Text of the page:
Maria got lucky. Why two years wasn’t enough.


“The duties of a player are set out at article 1.12 which reads:
“It is the sole responsibility of each Player…

1.12.3 to ensure that anything he/she ingests or Uses, as well as any medical
treatment he/she receives, does not give rise to an Anti-Doping Rules
Violation under this Programme …”

-ITF Tennis Anti-Doping Programme 2016.

After a personal announcement in March of her positive test to meldonium Russian tennis player Maria Sharapova has been served a two-year for taking the banned substance.

The former world number one plans to appeal the ruling of the International Tennis Federation’s panel who adopted the mid-range ban of two years. The authorities missed the chance to hand down a four-year ban (the maximum currently allowable) and one wonders at what level of shear incompetence and arrogance a player will ever receive the ban under similar circumstances.

Sharapova has been taking the medication, which was elevated to a banned substance late last year for addition to the 2016 list, for various issues including a heart condition. It turns out various levels of incompetence have resulted in the ban. Singularly some of these should be enough for the two-year ban alone, combined they signal why it should be more.

The detailed reasoning for the decision released by the ITF, which should be Sharapova’s starting point for any appeal displays the ten-year love story with the medication that went horribly wrong.

Sharapova, from 2005, was initially prescribed 18 medications or supplements to deal with medical issues related to family histories. This was done under the guidance of her doctor Anatoly Skalny. The figure of 18 medications or supplements should ring alarm bells in terms of the severity with which her team must pay great detail to her supplements, nutrition and hydration over the course of the career. More so than other top line athletes. That’s a huge red flag even if all of the treatments were on the banned list at the time.

The ITF report also provided evidence the 29 year-old had previously emailed WTA staff about certain medications in a four-year span with details of previous. Even setting aside the World Anti-Doping Authority and relevant national anti-doping platforms to get the details from Sharapova has previously displayed a clear and precise understanding of how to get the details just within her sport (aka via the WTA). The other excuses (sorry, reasons) given about buried in ‘spam’ e-mails and missed chances at tournaments to be told about any WADA Anti-Doping List amendments.

Further to the understanding of the processes the use of mildronate (the other name the drug is known by) was not known by certain members of her team, including those responsible for aspects of her diet and nutrition which shows either incompetence or implied duplicity from those that did know.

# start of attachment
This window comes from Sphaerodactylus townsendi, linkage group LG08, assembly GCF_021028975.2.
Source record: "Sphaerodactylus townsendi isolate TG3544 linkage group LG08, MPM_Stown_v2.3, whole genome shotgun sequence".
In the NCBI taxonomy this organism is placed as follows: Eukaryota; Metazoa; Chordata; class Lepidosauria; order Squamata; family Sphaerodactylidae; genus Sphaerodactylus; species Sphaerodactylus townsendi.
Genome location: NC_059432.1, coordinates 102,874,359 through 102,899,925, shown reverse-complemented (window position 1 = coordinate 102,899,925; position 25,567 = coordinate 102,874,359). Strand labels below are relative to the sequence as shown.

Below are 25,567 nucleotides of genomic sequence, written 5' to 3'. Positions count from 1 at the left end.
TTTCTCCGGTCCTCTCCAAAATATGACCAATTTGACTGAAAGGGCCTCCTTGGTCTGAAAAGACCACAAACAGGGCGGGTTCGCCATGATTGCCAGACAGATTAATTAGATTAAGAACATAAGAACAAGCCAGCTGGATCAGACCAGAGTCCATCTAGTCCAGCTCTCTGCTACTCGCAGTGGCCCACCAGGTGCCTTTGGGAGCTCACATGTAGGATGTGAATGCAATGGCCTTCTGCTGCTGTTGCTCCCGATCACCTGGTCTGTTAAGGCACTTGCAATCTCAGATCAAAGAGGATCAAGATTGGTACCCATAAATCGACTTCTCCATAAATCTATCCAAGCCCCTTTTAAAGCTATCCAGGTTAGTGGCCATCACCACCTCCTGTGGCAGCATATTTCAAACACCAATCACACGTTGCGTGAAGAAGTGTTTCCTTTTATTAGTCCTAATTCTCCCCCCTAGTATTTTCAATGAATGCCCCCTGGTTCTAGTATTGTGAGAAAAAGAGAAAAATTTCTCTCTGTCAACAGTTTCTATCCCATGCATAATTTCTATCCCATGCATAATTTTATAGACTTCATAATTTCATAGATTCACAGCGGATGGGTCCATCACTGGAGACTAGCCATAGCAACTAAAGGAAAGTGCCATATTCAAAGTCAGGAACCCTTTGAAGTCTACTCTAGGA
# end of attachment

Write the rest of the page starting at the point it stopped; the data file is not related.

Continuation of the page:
The most glorious excuse for #teamshazza about not having an understanding about the addition of mildronate to the banned list was from IMG’s Max Eisenbud – Sharapova’s manager. Eisenbud explained he would review the anti-doping list changes each year on his year-ending holiday which he didn’t take in 2015 due to his marriage breakdown. Unsurprisingly this very efficient-sounding process by Eisenbud who is not medically qualified didn’t work. The error is highlighted by Owen Gibson’s analysis in The Guardian. Quite why Eisenbud could not have got a staff member at IMG to review the documents is beyond me. Eisenbud admits he had his staff print the documents off for him to review!

In the ESPN 30 for 30 documentary ‘Broke’, which outlines the parlous financial situation of many elite athletes in North America, one of the contributors notes ‘it’s not your manager who should negotiate your contract and handle your finances’. The emphasis is that staff with specific expertise should execute those roles. A skilled negotiator might not be able to balance overall finances well. The tennis version of Broke would tell us if you are an elite athlete your manager probably shouldn’t also be your medical consultant and key anti-doping document reader. Especially since said person has been your manager since you were 12 years of age and you know they would not have time to have developed a deep understanding of the trends associated with supplements given they manage your burgeoning portfolio. Eisenbud’s blasé attitude is not the first time IMG staff and their integrity have been called into question in elite tennis and the ITF’s panel was scathing in response to Eisenbud’s processes, “The completely inadequate manner in which he claimed to have carried out his checks could not come close to discharging the player’s duty of utmost caution.”